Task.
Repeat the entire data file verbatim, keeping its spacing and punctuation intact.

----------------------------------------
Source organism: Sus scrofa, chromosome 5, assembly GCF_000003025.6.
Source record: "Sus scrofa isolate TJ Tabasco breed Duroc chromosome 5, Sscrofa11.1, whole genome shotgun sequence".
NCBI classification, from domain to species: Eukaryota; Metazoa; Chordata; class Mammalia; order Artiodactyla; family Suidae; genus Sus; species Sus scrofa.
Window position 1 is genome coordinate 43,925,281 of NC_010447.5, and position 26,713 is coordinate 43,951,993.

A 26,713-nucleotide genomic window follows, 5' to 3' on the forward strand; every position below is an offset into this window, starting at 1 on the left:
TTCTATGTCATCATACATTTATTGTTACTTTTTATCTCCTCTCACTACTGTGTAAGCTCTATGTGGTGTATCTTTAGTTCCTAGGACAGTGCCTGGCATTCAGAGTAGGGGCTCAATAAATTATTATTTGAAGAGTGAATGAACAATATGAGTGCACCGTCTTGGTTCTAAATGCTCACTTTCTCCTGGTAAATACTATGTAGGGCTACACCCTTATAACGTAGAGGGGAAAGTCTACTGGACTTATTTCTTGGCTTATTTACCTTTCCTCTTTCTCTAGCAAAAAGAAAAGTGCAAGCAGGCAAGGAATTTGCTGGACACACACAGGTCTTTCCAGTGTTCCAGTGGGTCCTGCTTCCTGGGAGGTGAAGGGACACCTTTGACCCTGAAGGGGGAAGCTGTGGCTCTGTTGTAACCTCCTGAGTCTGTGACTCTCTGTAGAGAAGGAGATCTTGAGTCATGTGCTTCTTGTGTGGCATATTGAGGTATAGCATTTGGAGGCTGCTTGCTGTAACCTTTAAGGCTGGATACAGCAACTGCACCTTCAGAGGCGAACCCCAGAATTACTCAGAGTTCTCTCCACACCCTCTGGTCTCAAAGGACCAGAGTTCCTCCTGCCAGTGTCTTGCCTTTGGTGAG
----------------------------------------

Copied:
Source organism: Sus scrofa, chromosome 5, assembly GCF_000003025.6.
Source record: "Sus scrofa isolate TJ Tabasco breed Duroc chromosome 5, Sscrofa11.1, whole genome shotgun sequence".
NCBI classification, from domain to species: Eukaryota; Metazoa; Chordata; class Mammalia; order Artiodactyla; family Suidae; genus Sus; species Sus scrofa.
Window position 1 is genome coordinate 43,925,281 of NC_010447.5, and position 26,713 is coordinate 43,951,993.

A 26,713-nucleotide genomic window follows, 5' to 3' on the forward strand; every position below is an offset into this window, starting at 1 on the left:
TTCTATGTCATCATACATTTATTGTTACTTTTTATCTCCTCTCACTACTGTGTAAGCTCTATGTGGTGTATCTTTAGTTCCTAGGACAGTGCCTGGCATTCAGAGTAGGGGCTCAATAAATTATTATTTGAAGAGTGAATGAACAATATGAGTGCACCGTCTTGGTTCTAAATGCTCACTTTCTCCTGGTAAATACTATGTAGGGCTACACCCTTATAACGTAGAGGGGAAAGTCTACTGGACTTATTTCTTGGCTTATTTACCTTTCCTCTTTCTCTAGCAAAAAGAAAAGTGCAAGCAGGCAAGGAATTTGCTGGACACACACAGGTCTTTCCAGTGTTCCAGTGGGTCCTGCTTCCTGGGAGGTGAAGGGACACCTTTGACCCTGAAGGGGGAAGCTGTGGCTCTGTTGTAACCTCCTGAGTCTGTGACTCTCTGTAGAGAAGGAGATCTTGAGTCATGTGCTTCTTGTGTGGCATATTGAGGTATAGCATTTGGAGGCTGCTTGCTGTAACCTTTAAGGCTGGATACAGCAACTGCACCTTCAGAGGCGAACCCCAGAATTACTCAGAGTTCTCTCCACACCCTCTGGTCTCAAAGGACCAGAGTTCCTCCTGCCAGTGTCTTGCCTTTGGTGAG